When the SBA first started offering Economic Impact Disaster Loans (EIDL) with an associated cash-advance to help counter the impact of the Corona virus on small businesses, farm-based businesses were disqualified from applying. Farming advocates were hopeful that the USDA was going to provide financial relief to those businesses as prescribed by the CARES Act, but the roll-out of such relief remains to be seen.
SBA’s Corona-relief programs have faced enormous demand, and congress had to recently add more resources to the programs to keep them running (PPP & EIDL). The demand for the EIDL loans was so great that the SBA ran out of funds long before all the applications were assessed. When the CARES 2 Act, as it’s sometimes called, provided more funding for EIDL, the queue of unprocessed applications was so long the SBA decided to keep the application closed.
Recently, the SBA has decided to reopen applications but for agricultural businesses only. The Small Business Act defines agricultural enterprises as “businesses engaged in the production of food and fiber, ranching, and raising of livestock, aquaculture, and all other farming and agricultural related industries.” Eligible agricultural businesses must have 500 or fewer employees. There are two qualifying questions when applying for an EIDL. The first question asks what type and size of business you are applying for. “Applicant is an agricultural enterprise with not more than 500 employees” is one of the options.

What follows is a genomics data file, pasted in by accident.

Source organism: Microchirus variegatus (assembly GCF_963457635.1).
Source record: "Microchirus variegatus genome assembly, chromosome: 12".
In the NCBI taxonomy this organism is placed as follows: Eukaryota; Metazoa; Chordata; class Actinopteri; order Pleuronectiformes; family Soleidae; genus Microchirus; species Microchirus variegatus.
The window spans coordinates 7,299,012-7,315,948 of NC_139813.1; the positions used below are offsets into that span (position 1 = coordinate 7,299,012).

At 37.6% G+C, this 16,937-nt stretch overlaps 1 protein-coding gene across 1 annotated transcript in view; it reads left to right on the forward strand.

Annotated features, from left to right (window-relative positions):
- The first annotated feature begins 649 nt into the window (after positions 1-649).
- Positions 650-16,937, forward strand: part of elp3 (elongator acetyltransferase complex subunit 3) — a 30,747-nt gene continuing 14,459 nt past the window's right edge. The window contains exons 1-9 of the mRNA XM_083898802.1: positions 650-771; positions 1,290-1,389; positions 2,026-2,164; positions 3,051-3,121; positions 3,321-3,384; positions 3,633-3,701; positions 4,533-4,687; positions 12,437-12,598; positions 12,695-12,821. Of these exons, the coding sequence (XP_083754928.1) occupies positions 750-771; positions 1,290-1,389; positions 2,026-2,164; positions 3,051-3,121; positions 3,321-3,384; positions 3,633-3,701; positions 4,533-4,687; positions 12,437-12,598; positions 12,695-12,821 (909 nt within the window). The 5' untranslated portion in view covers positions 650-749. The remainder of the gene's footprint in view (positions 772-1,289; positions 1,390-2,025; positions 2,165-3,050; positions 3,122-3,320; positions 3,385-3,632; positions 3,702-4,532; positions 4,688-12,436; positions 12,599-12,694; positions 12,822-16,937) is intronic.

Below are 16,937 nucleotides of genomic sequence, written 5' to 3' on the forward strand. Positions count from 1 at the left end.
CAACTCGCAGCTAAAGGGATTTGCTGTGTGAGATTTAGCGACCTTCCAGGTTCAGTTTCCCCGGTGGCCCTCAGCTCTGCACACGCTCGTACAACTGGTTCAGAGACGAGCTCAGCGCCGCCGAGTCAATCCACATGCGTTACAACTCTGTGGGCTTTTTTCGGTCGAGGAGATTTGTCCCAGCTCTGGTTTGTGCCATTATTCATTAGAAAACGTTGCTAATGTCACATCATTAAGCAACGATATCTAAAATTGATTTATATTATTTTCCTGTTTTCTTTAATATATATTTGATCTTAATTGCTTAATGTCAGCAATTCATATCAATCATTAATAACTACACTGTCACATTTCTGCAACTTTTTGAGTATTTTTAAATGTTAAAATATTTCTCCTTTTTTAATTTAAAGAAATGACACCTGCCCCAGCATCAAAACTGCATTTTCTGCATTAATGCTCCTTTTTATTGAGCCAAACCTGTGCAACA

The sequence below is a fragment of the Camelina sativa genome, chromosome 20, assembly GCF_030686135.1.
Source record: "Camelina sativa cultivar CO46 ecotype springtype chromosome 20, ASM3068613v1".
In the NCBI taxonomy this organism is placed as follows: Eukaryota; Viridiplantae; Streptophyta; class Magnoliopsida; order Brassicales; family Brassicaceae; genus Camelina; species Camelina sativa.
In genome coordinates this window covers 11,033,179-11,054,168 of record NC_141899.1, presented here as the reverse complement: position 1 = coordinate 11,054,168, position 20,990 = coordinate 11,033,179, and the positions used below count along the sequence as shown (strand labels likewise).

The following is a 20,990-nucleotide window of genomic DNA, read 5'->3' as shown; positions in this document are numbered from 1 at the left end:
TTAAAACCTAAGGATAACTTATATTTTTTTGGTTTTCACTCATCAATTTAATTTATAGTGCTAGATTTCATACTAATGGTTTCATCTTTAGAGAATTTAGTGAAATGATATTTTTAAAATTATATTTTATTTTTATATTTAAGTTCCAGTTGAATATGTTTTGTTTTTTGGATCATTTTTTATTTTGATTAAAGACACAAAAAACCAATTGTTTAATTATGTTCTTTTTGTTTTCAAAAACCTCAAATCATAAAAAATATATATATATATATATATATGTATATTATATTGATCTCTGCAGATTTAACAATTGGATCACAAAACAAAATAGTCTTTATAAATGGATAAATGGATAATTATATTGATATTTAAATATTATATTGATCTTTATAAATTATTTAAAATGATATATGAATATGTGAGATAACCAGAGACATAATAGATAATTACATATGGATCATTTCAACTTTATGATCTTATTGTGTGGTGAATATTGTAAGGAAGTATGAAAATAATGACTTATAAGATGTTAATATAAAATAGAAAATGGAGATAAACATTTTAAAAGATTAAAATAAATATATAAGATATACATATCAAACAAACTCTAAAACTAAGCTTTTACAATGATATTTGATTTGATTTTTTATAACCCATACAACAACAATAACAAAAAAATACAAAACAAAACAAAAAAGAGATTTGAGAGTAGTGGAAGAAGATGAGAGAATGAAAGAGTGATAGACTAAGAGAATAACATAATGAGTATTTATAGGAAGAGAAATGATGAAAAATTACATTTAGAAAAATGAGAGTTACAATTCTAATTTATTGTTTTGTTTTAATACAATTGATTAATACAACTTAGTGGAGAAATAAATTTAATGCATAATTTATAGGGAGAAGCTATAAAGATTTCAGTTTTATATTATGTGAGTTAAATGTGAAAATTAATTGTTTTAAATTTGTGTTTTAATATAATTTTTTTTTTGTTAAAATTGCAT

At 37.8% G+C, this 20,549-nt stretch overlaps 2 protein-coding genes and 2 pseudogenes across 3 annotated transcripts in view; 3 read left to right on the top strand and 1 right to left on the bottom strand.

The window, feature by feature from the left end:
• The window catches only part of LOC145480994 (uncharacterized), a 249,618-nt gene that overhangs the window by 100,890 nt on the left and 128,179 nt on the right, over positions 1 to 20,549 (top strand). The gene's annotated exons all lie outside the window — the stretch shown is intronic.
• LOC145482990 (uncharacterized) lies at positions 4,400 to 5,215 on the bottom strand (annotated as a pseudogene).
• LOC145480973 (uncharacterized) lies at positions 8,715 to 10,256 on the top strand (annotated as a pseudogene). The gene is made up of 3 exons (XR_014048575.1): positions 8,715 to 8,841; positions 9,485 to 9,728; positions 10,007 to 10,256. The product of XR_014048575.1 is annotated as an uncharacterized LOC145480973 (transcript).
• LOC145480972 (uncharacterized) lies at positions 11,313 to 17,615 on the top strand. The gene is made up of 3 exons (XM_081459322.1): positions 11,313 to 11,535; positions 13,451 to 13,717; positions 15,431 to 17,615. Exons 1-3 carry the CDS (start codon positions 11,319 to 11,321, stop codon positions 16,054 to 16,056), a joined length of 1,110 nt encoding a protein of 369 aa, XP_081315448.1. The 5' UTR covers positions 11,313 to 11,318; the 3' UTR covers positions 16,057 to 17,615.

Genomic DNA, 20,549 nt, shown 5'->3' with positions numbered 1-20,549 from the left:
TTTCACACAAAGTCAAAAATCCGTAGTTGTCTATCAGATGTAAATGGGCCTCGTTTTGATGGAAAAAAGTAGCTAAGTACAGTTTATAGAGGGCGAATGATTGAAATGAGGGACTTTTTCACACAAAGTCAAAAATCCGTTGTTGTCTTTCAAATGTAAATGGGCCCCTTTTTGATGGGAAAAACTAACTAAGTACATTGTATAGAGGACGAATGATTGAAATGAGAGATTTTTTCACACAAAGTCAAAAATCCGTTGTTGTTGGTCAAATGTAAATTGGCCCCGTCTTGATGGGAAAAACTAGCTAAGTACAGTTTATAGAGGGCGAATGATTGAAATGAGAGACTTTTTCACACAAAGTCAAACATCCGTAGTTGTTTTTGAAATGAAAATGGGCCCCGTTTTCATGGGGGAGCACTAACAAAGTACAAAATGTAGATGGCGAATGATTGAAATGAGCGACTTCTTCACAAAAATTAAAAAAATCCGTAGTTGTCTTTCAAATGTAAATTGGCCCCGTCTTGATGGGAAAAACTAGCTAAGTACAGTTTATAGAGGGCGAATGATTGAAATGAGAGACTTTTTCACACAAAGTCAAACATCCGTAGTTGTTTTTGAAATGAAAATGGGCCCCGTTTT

Reopening of EIDL is good news for apple suppliers, orchards, farm-stand cideries and other agricultural enterprises in the cider industry.
The EIDL application for agricultural enterprises is available here.
ACTION ALERT: Low-interest loans are helpful, but much more is needed to support the cider community. Congress needs to be reminded that this industry is in dire need of support.
As one of our members recently shared: “Our sales are down 60%. I’ve had to furlough 92% of our staff….It’s a sink or swim in dangerous water situation, and our elected officials need to know.”
Read more about what the American Cider Association and Craft Beverage Coalition are asking for: